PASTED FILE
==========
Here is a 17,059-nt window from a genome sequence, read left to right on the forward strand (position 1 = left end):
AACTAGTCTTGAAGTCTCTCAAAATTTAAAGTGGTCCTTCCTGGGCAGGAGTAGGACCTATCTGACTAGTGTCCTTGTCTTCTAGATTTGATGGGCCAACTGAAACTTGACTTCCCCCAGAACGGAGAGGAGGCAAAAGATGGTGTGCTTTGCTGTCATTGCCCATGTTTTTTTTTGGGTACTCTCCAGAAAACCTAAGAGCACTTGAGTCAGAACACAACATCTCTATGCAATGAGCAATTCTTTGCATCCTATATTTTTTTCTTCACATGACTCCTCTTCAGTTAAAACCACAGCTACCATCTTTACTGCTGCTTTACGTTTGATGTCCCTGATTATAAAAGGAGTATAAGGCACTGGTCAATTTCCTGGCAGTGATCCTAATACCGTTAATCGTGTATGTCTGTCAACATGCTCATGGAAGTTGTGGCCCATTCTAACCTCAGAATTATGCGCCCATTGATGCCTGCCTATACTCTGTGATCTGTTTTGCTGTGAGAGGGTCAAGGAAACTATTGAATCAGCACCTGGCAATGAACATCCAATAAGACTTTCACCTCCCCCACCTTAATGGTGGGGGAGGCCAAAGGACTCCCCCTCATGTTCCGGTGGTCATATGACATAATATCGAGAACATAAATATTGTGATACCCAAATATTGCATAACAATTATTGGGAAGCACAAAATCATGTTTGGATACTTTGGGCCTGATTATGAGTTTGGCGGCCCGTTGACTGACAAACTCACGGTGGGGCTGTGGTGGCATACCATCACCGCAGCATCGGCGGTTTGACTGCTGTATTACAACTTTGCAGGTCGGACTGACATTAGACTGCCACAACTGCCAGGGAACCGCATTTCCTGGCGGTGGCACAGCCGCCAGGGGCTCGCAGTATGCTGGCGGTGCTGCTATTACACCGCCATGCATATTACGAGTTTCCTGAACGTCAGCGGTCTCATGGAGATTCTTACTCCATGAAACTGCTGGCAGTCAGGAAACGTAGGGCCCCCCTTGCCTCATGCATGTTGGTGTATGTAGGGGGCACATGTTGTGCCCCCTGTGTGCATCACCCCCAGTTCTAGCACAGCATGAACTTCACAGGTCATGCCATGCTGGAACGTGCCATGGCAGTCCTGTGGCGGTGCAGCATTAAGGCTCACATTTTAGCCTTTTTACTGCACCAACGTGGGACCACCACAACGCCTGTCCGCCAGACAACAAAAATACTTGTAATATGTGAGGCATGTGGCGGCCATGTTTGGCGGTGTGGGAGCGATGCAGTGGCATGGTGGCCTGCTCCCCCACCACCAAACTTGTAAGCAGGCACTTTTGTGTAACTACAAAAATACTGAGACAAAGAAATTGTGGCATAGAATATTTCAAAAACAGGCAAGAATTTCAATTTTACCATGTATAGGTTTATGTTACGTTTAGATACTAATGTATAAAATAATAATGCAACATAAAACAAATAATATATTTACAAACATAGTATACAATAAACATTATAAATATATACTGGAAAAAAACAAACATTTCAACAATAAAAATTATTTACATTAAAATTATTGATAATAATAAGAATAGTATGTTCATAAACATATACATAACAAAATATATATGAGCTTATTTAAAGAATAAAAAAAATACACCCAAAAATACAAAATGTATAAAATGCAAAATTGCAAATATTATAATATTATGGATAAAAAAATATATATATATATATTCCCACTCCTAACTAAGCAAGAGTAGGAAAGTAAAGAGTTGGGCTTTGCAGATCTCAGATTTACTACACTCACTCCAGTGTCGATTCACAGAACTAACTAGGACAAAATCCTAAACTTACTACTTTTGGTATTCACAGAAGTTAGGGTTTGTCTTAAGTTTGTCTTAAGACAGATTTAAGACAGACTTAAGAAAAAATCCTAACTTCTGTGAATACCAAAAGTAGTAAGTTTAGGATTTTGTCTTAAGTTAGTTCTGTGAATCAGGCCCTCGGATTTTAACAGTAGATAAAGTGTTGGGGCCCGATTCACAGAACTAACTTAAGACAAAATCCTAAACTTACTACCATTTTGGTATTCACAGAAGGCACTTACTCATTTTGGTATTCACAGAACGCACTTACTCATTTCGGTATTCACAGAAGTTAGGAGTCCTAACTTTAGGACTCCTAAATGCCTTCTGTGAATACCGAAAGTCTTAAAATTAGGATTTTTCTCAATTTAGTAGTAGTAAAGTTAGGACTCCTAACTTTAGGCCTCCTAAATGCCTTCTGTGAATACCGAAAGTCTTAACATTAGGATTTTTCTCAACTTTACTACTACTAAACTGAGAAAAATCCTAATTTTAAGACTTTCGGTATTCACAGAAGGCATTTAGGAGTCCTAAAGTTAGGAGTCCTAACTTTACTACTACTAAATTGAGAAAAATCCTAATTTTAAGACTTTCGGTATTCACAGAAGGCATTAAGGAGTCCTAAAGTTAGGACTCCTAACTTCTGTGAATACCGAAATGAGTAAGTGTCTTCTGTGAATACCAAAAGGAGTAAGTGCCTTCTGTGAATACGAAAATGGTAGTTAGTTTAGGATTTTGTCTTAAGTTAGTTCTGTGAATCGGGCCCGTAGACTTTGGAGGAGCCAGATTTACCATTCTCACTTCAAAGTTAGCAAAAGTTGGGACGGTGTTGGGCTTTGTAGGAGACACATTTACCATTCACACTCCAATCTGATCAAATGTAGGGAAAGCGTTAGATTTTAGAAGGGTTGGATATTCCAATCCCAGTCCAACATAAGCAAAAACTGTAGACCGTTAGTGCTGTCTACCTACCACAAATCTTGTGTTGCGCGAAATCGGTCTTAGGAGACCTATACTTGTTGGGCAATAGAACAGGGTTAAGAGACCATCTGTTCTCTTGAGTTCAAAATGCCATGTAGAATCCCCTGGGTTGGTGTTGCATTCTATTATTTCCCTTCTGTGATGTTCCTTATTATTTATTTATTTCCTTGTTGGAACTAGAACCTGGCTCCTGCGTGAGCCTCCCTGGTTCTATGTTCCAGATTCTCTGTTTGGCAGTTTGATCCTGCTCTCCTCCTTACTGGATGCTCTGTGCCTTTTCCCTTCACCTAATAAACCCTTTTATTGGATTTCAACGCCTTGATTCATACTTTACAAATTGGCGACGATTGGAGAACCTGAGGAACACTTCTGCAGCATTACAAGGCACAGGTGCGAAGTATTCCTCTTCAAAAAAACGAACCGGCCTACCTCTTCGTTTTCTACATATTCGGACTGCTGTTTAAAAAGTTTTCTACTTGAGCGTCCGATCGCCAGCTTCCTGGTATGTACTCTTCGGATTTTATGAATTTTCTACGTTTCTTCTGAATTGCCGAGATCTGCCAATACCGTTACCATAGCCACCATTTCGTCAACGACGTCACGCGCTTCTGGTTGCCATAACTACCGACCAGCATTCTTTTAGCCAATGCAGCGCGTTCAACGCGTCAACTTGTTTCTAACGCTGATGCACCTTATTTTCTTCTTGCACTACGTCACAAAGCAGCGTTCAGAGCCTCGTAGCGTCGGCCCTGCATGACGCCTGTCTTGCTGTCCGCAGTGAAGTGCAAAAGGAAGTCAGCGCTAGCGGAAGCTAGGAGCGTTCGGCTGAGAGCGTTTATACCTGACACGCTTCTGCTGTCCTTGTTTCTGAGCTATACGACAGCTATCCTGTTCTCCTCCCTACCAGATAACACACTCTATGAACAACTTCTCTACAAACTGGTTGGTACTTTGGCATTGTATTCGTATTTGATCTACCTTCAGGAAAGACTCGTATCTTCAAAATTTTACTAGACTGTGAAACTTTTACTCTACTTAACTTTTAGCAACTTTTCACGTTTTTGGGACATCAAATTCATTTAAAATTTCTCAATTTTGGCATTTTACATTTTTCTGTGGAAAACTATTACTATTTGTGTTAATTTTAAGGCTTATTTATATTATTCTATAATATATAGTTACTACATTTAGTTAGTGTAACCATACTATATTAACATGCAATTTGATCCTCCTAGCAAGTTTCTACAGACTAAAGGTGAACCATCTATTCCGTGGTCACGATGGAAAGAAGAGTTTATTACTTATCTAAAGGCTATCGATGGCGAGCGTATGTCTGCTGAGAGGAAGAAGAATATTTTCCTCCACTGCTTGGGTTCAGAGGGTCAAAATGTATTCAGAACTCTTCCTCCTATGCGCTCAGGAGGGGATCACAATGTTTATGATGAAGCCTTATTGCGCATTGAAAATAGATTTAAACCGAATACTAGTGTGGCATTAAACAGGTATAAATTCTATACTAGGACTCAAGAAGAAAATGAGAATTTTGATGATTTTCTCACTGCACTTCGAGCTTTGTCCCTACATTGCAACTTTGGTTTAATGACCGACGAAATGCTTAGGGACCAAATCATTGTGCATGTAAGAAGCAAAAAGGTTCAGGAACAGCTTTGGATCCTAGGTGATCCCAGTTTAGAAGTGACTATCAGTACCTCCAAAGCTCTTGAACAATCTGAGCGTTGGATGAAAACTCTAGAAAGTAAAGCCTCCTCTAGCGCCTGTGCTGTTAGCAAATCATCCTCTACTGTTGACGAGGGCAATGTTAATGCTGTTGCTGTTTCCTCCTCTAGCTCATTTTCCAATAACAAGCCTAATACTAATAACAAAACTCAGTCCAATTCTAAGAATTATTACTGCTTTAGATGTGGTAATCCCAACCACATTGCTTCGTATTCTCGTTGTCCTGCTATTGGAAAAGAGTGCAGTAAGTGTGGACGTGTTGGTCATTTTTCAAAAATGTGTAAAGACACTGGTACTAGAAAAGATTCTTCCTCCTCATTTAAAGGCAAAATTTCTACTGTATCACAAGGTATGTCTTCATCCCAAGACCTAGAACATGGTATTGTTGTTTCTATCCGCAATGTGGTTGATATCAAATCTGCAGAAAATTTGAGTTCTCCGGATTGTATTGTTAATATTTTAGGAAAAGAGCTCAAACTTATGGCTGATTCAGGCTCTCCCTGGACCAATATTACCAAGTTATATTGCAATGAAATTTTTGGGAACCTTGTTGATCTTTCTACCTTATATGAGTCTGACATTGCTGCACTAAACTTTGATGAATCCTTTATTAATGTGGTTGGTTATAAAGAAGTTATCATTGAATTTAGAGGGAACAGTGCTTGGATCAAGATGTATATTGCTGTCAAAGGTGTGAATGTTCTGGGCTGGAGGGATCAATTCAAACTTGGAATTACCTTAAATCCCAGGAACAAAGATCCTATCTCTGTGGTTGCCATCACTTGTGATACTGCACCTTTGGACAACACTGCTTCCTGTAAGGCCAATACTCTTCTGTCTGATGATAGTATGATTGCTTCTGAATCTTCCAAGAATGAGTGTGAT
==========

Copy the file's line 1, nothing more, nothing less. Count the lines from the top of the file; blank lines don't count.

Here is a 17,059-nt window from a genome sequence, read left to right on the forward strand (position 1 = left end):